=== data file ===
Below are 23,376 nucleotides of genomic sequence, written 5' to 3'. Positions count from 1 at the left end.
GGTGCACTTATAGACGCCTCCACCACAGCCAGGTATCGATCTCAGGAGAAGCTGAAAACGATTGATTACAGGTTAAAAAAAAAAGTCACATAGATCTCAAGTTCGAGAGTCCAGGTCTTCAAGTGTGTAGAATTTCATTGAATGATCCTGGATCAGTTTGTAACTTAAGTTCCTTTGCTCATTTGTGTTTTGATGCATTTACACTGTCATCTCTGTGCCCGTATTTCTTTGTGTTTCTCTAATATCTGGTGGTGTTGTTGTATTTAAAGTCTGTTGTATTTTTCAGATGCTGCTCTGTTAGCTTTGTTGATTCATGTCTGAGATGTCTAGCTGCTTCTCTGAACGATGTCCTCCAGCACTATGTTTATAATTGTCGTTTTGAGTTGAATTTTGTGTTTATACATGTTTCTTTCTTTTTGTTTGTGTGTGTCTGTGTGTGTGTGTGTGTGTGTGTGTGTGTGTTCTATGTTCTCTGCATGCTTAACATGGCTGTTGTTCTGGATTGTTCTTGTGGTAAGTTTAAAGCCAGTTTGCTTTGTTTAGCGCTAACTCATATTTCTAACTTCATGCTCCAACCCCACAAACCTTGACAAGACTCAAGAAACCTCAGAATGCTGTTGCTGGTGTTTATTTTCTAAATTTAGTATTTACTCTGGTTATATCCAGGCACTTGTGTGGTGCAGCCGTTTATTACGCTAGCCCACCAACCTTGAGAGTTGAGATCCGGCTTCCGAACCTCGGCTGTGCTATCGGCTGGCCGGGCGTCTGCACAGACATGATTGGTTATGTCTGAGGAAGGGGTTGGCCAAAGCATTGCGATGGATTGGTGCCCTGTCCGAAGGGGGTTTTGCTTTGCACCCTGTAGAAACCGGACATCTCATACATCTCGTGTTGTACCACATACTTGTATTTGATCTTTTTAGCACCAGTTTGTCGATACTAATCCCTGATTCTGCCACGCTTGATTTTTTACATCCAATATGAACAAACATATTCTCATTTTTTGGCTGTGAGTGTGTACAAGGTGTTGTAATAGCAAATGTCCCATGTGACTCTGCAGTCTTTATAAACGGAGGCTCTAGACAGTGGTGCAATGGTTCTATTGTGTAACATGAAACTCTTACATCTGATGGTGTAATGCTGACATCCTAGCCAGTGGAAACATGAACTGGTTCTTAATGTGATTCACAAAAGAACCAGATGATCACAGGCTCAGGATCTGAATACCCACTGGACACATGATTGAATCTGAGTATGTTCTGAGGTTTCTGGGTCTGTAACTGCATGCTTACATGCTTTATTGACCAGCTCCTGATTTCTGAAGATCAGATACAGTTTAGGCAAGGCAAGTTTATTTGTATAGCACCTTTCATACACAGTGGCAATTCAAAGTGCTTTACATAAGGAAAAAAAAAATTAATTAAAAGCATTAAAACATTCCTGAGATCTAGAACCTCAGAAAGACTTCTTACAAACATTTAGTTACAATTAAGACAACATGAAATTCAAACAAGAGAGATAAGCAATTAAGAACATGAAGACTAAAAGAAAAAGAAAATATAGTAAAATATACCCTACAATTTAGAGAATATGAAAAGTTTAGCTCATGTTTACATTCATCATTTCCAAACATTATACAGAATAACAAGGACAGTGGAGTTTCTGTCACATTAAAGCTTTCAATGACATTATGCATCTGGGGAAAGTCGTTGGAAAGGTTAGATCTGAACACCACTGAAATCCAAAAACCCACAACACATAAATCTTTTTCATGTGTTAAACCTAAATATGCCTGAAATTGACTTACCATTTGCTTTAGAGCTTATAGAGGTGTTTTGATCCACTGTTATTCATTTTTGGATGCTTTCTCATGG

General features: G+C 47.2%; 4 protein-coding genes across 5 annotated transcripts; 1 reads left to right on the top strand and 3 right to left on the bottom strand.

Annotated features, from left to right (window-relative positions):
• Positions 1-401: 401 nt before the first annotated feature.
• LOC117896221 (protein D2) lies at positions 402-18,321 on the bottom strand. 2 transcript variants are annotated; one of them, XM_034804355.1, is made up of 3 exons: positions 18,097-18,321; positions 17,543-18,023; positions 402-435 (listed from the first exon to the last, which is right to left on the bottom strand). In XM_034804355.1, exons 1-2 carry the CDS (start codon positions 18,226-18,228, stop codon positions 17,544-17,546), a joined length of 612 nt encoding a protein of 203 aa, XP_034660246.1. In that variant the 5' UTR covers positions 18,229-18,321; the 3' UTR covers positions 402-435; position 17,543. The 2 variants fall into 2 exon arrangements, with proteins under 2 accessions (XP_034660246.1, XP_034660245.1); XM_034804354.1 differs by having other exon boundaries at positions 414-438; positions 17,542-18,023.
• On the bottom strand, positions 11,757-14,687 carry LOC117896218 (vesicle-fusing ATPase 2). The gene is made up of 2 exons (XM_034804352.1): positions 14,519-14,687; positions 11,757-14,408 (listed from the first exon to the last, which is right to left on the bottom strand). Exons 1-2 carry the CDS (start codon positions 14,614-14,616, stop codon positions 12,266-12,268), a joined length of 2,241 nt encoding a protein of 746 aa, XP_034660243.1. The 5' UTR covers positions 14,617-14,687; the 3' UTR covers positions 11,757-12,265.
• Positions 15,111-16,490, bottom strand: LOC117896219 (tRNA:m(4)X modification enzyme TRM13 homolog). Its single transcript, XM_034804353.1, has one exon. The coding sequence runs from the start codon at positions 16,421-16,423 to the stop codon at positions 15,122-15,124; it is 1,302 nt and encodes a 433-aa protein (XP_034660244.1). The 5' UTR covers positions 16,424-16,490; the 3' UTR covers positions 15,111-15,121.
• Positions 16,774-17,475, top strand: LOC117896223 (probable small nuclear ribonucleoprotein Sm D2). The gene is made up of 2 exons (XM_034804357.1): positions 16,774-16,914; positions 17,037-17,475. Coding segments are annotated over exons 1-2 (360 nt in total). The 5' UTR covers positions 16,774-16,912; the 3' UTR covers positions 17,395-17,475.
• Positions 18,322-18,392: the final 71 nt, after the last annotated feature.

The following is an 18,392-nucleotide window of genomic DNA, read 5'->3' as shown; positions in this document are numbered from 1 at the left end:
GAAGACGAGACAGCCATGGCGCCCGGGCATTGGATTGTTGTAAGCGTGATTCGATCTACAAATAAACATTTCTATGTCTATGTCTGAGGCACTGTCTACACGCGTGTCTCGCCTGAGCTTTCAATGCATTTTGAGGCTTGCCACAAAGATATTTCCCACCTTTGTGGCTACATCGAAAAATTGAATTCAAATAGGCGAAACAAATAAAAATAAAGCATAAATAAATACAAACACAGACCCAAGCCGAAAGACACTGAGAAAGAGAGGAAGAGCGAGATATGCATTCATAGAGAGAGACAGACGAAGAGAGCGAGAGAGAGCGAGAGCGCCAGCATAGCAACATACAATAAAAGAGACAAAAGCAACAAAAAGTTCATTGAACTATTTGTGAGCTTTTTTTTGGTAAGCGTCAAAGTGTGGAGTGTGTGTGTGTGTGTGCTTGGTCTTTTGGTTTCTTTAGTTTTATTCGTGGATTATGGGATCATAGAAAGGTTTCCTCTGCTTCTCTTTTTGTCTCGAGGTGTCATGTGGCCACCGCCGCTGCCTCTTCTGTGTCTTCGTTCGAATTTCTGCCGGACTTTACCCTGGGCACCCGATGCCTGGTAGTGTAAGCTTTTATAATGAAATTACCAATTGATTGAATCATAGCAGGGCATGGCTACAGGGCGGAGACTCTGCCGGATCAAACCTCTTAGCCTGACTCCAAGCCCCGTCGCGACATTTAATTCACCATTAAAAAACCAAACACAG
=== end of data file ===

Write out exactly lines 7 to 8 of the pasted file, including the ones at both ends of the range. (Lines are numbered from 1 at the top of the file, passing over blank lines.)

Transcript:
• On the bottom strand, positions 11,757-14,687 carry LOC117896218 (vesicle-fusing ATPase 2). The gene is made up of 2 exons (XM_034804352.1): positions 14,519-14,687; positions 11,757-14,408 (listed from the first exon to the last, which is right to left on the bottom strand). Exons 1-2 carry the CDS (start codon positions 14,614-14,616, stop codon positions 12,266-12,268), a joined length of 2,241 nt encoding a protein of 746 aa, XP_034660243.1. The 5' UTR covers positions 14,617-14,687; the 3' UTR covers positions 11,757-12,265.
• Positions 15,111-16,490, bottom strand: LOC117896219 (tRNA:m(4)X modification enzyme TRM13 homolog). Its single transcript, XM_034804353.1, has one exon. The coding sequence runs from the start codon at positions 16,421-16,423 to the stop codon at positions 15,122-15,124; it is 1,302 nt and encodes a 433-aa protein (XP_034660244.1). The 5' UTR covers positions 16,424-16,490; the 3' UTR covers positions 15,111-15,121.